Bringing a Decade into Focus: Carlos Barrón ’10
June 09, 2020
- LUCAS ADAMS
In a time when our Southwestern community must be apart, we adjust to new ways of connecting, celebrating, and saying goodbye during the final days of the spring semester. One comfort we can all turn to is reminiscing about our favorite memories on campus. Remember the roaring cheers of potential new friends as you pulled off your boldest limbo move at Pirate Training? The rush of pride as you approached the stage to accept your King Creativity award? The delightfully funny sight of your classmates doing the “Cha-Cha Slide” at the homecoming silent disco? Fortunately for us, the keen creative eye of photographer Carlos Barrón ’10 allows these moments to live on not only in our memories but also in beautiful images we can look back on and share.
A studio art alum, Barrón has been photographing Southwestern events and building his career in Austin since his time as a student. Ten years after graduation, he now reflects on his Southwestern Experience and how it helped lead him to success as a professional photographer and working artist.
Adjusting as a first-generation student
The oldest of his siblings and a first-generation college student, Barrón arrived at Southwestern with a mixture of hope, determination, and uncertainty about the path ahead of him. On top of feeling the pressure to succeed at college for his family, he faced the complex challenge of adjusting to a new environment while being one of the only Hispanic students in his dorm. “The first few weeks were rough—like, I don’t belong here, I don’t know what I’m doing here,” he recalls.
Living away from home was not a new experience for Barrón, who had previously spent six years at a Houston boarding school, but starting at Southwestern felt like restarting the journey of learning how to live with others. “It’s rough or weird at the beginning, it’s uncomfortable, … but then it’s fine,” Barrón says. “You realize that everyone’s in the same boat: everybody’s learning the same thing and trying to figure out what they are there for.”
He soon connected with his suitemates by exploring the music they were passionate about—songs and genres he had never heard before and was curious to discover. His innate interest in creating common ground through learning about different art forms would play a major part in Barrón’s education and career.
Composing an artistic vision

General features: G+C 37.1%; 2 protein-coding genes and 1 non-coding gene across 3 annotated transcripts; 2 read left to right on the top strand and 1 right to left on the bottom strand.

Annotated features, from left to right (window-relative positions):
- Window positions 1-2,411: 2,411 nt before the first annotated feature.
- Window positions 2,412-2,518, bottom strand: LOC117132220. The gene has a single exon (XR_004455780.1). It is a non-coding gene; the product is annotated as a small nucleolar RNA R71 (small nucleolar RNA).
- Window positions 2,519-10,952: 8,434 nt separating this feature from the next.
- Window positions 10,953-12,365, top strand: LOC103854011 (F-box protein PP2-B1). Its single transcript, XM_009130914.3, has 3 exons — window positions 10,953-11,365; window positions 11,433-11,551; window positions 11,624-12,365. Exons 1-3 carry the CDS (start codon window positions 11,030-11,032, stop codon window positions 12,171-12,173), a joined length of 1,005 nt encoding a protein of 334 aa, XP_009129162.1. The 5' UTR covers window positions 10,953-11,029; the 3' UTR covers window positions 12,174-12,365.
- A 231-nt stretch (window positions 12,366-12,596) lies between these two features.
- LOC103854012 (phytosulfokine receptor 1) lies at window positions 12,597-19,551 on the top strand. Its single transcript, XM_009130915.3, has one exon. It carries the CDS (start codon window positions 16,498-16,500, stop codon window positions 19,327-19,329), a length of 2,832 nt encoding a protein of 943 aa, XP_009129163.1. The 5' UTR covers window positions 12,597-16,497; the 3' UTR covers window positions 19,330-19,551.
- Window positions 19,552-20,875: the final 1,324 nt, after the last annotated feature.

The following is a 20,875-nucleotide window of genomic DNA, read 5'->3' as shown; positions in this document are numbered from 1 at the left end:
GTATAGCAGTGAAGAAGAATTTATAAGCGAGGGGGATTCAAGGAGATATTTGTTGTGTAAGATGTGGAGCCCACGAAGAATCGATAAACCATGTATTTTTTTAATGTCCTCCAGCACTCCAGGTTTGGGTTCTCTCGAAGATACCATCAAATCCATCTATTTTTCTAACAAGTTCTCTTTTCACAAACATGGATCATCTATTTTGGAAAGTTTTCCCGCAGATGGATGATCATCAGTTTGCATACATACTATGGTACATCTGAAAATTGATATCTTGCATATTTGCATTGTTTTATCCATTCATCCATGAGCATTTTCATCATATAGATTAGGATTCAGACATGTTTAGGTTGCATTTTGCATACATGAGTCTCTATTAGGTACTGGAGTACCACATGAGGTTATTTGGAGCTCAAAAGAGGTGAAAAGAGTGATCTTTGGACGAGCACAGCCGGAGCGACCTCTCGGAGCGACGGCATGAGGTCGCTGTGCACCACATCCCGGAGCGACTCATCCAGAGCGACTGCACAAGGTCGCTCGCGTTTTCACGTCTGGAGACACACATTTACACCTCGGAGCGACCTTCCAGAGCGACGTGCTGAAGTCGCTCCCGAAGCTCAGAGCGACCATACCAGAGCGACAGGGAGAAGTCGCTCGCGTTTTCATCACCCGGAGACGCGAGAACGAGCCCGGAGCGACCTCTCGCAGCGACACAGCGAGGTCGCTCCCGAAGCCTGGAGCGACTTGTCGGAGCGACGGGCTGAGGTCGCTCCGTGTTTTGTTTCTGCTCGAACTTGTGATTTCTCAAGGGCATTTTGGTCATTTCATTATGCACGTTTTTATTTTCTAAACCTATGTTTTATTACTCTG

Barrón has enjoyed photography since he was a kid, snapping photos of scenery and family moments with his parents’ film camera for fun. However, he was not considering it as a profession when he first came to Southwestern. He instead imagined he would study physics and computer science. Eventually, his curious nature guided him to pursue the things that he felt inspired by, and his plans shifted. “I wasn’t thinking I was going to learn how to paint, how to draw, ceramics, and sculpture, … [but] I ended up being a sculpture art major. I had no idea,” he laughs.
Much like his appreciation of different music styles through his suitemates, Barrón found a new respect for other artists and art forms through the close-knit and collaborative atmosphere his classes offered. “Having smaller groups, smaller classes, a smaller environment—it really allowed me to appreciate what other people are doing,” he says. “You get a little insight into the craft and skill and the knowledge that other people have, the way they see the world, the way they are artists.”
His artistic approach was additionally influenced by the one-on-one interactions he had with encouraging professors. He recalls Professor of Art Mary Visser’s gift of allowing him room to problem-solve on his own when crafting complicated sculptures. “At the time you think,I need your help. I need advice. What am I doing? But that’s the thing: [the professors] know when to push you and when to give you that creative freedom,” he explains. Barrón also enjoyed casual conversations with Patrick Veerkamp (now a part-time professor emeritus of studio art) on his way to the sculpture studio, discussing art that other students were creating as well as other shared interests, such as baseball. “He was always very relatable … just having someone to listen and give little bits of advice was helpful,” Barrón shares.
Photography was not an available focus within the studio art degree plan, but Barrón found himself framing much of his Southwestern Experience through the medium. “I was going with my gut—the things that were interesting to me, the things I was kind of obsessed about—and most of the time, that ended up being photography in some way,” he says. He incorporated photography into architecture and art history class projects, including a project with art history professor Thomas Howe in which students redesigned World Trade Center skyscrapers. Unaware of architectural rendering software at the time, Barrón used his self-taught Photoshop and image-editing skills to create a building design with photos he shot of glass and other reflective objects. It became clear that the ways he processed the world and created art were best expressed through a camera lens.